chain

package module
Version: v1.0.1 Latest Latest
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Published: Aug 25, 2018 License: MIT Imports: 2 Imported by: 1

README

chain

go get "github.com/codemodus/chain"

Package chain aids the composition of Handler wrapper chains that carry request-scoped data.

Nesting functions is a simple concept. If your handler wrapper order does not need to be composable, do not use a package and avoid adding a dependency to your project. However, nesting functions quickly becomes burdensome as the need for flexibility increases. Add to that the need for request-scoped data, and Chain is a lightweight and complete solution.

Usage

func Convert(hw func(http.Handler) http.Handler) func(Handler) Handler
type Chain
    func New(hws ...func(Handler) Handler) Chain
    func (c Chain) Append(hws ...func(Handler) Handler) Chain
    func (c Chain) End(h Handler) http.Handler
    func (c Chain) EndFn(h HandlerFunc) http.Handler
    func (c Chain) Merge(cs ...Chain) Chain
    func (c Chain) SetContext(ctx context.Context) Chain
type Handler
type HandlerFunc
    func (h HandlerFunc) ServeHTTPContext(ctx context.Context, w http.ResponseWriter, r *http.Request)
Setup
import (
    // ...

    "github.com/codemodus/chain"
    "golang.org/x/net/context"
)

func main() {
    // ...

    ctx := context.Background()
    // Add common data to the context.

    ch0 := chain.New(firstWrapper, secondWrapper).SetContext(ctx)
    ch1 := ch0.Append(chain.Convert(httpHandlerWrapper), fourthWrapper)

    ch2 := chain.New(beforeFirstWrapper).SetContext(ctx)
    ch2 = ch2.Merge(ch1)

    m := http.NewServeMux()
    m.Handle("/1w2w_End1", ch0.EndFn(ctxHandler))
    m.Handle("/1w2w_End2", ch0.EndFn(anotherCtxHandler))
    m.Handle("/1w2wHw4w_End1", ch1.EndFn(ctxHandler))
    m.Handle("/0w1w2wHw4w_End1", ch2.EndFn(ctxHandler))

    // ...
}
Handler Wrapper And Context Usage (Set)
func firstWrapper(n chain.Handler) chain.Handler {
    return chain.HandlerFunc(func(ctx context.Context, w http.ResponseWriter, r *http.Request) {
        // ...
        
        ctx = setMyString(ctx, "Send this down the line.")
    	
        n.ServeHTTPContext(ctx, w, r)
    	
        // ...
    })
}

This function signature will make wrappers compatible with chain. It's simple to make existing wrappers capable of carrying request-scoped data.

Handler Function And Context Usage (Get)
func ctxHandler(ctx context.Context, w http.ResponseWriter, r *http.Request) {
    // ...
    
    if s, ok := getMyString(ctx); ok {
        // s = "Send this down the line."
    }
    
    // ...
}

End-point functions will need to be adapted using chain.HandlerFunc. As a convenience, EndFn will adapt functions with compatible signatures. The prescribed signature is in accordance with practices outlined in the Go Blog.

HTTP Handler Wrapper
func httpHandlerWrapper(n http.Handler) http.Handler {
    return http.HandlerFunc(func(w http.ResponseWriter, r *http.Request) {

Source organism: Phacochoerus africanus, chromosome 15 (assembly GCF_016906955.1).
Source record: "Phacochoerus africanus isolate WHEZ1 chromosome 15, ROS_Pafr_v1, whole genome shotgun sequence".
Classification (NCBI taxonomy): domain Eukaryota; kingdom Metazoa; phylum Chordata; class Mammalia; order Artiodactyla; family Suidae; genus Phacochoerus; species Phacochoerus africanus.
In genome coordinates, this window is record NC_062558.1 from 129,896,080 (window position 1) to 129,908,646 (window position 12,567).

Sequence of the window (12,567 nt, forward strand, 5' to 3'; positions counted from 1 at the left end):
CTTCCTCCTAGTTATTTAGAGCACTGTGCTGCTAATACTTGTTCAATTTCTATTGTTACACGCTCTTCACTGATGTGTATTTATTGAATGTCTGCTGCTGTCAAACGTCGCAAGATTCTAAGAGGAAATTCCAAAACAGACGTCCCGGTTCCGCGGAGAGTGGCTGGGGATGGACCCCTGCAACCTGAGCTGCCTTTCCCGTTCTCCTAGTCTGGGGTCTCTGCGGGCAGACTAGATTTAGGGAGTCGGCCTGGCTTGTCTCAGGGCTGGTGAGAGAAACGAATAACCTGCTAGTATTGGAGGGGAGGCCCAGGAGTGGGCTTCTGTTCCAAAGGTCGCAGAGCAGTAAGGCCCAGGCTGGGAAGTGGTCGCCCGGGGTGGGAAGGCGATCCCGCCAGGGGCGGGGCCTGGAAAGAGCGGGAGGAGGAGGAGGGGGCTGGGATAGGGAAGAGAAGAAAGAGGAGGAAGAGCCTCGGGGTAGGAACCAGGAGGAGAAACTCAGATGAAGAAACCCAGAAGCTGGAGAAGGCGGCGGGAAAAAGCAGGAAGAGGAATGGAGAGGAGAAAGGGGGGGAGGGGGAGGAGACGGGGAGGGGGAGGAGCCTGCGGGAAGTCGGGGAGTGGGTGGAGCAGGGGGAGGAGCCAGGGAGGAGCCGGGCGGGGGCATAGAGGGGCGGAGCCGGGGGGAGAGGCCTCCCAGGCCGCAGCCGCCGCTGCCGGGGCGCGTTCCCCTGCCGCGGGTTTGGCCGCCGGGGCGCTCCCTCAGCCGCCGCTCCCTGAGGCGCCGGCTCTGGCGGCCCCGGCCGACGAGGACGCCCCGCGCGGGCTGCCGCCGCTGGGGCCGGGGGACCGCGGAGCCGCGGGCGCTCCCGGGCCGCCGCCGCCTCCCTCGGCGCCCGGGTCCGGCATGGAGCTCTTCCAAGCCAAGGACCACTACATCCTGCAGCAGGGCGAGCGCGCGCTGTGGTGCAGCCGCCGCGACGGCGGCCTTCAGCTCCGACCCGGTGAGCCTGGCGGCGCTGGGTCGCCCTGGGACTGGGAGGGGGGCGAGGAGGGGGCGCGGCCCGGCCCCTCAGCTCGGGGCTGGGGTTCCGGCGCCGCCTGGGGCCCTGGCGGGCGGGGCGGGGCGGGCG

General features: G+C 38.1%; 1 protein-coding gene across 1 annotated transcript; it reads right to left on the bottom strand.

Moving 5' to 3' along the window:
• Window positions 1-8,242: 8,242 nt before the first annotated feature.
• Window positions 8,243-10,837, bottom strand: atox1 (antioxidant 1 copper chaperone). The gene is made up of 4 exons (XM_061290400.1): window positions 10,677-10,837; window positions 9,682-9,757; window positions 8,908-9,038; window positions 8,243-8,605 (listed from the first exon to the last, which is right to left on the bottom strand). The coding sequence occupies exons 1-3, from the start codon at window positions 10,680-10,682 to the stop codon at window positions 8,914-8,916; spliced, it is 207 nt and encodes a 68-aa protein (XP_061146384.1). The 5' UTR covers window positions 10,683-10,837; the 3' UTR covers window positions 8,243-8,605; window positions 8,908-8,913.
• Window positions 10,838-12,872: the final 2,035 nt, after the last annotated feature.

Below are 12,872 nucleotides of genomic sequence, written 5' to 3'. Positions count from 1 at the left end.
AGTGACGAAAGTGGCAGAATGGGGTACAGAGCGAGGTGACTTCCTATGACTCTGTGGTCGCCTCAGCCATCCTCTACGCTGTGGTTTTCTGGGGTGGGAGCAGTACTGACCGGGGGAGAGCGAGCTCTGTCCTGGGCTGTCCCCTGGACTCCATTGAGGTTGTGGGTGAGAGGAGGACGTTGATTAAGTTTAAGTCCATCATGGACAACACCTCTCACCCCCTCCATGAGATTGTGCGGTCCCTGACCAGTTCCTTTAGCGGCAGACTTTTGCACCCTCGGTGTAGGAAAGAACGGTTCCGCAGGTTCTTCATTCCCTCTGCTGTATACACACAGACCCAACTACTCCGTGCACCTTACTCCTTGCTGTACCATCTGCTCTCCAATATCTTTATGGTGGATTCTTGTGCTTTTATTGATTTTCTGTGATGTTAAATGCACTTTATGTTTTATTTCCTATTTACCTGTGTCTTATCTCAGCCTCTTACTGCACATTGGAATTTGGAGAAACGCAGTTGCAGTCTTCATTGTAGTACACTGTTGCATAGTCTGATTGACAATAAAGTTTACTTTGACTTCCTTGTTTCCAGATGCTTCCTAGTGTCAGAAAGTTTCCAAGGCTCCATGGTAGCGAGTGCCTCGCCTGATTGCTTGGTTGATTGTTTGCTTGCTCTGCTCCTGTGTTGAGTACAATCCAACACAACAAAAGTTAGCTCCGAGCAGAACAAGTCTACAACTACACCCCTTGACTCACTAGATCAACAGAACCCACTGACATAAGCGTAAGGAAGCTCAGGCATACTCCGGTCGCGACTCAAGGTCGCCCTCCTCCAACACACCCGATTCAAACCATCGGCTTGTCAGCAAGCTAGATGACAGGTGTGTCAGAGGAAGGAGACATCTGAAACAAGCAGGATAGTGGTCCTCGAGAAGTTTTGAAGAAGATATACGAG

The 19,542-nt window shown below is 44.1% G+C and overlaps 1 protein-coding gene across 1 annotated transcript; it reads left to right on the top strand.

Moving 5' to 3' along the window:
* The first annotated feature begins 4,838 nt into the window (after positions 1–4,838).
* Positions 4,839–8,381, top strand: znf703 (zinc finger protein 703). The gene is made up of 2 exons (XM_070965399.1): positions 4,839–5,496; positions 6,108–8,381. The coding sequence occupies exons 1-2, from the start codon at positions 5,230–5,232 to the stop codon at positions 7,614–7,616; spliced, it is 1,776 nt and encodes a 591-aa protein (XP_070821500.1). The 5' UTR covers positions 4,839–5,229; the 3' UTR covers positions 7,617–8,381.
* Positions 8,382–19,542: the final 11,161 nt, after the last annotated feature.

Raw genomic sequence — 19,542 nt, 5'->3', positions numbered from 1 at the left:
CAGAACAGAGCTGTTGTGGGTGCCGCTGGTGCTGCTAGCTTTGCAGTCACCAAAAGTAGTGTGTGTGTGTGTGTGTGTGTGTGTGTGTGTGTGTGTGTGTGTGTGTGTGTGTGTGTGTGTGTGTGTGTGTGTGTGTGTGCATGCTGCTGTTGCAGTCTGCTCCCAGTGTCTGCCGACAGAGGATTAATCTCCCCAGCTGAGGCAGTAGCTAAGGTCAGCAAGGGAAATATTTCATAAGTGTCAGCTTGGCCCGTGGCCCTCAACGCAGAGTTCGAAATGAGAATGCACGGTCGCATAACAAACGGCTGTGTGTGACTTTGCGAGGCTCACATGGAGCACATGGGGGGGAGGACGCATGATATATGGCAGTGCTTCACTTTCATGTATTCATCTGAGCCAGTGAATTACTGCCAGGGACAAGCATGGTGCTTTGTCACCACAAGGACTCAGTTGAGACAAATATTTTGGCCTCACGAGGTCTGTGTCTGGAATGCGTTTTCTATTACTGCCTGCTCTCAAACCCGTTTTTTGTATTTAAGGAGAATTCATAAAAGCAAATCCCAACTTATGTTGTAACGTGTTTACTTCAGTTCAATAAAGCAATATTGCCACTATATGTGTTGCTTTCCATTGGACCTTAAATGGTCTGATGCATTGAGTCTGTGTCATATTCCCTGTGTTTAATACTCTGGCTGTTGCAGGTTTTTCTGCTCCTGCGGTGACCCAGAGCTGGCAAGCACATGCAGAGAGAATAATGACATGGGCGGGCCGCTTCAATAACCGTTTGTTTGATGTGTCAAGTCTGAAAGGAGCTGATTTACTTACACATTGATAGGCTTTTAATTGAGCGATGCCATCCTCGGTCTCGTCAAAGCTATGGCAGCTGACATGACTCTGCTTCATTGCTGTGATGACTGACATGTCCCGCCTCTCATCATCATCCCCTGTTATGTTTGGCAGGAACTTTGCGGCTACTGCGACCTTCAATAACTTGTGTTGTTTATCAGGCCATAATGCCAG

// ...

        n.ServeHTTP(w, r)

        // ...
    })
}

A standard http.Handler wrapper is a perfect candidate for chain.Convert. If chain.Convert is used, the added http.Handler wrapper will be compatible with a Chain, but will not be able to make use of the request context.

More Info

net/context?

net/context is made for this need and enables some interesting capabilities. The Go Blog: Context

What if SetContext goes unused?

A context.Background result is provided as a default initial context.Context.
Conversely, it is also possible to set different initial context.Context objects for different chains which may or may not share wrapper content/order.

Context Scope

By not using more broadly scoped context access, a small trick is needed to move data to and from certain points in the request life cycle. For instance, if a final handler adds any data to the context, that data will not be accessible to any wrapper code residing after calls to ServeHTTP/ServeHTTPContext.

An example of resolving this is not being included here as it leaves the scope of the package itself. Though, this package is tested for the capability, so review the relevant test if need be. Convenience functions can be found.

catena

If a project is not in need of a request context, consider using catena. The API is nearly identical to chain, so adding a request context is easy when needs change.

Documentation

View the GoDoc

Benchmarks

These results are for comparison of normally nested functions, and chained functions. Each benchmark includes 10 functions prior to the final handler.

Go1.5
benchmark           iter      time/iter   bytes alloc         allocs
---------           ----      ---------   -----------         ------
BenchmarkChain10     30000     53.55 μs/op     3459 B/op   47 allocs/op
BenchmarkChain10-4   10000    167.94 μs/op     3470 B/op   47 allocs/op
BenchmarkChain10-8   10000    167.07 μs/op     3477 B/op   47 allocs/op
BenchmarkNest10      30000     53.42 μs/op     3460 B/op   47 allocs/op
BenchmarkNest10-4    10000    167.68 μs/op     3471 B/op   47 allocs/op
BenchmarkNest10-8    10000    167.24 μs/op     3480 B/op   47 allocs/op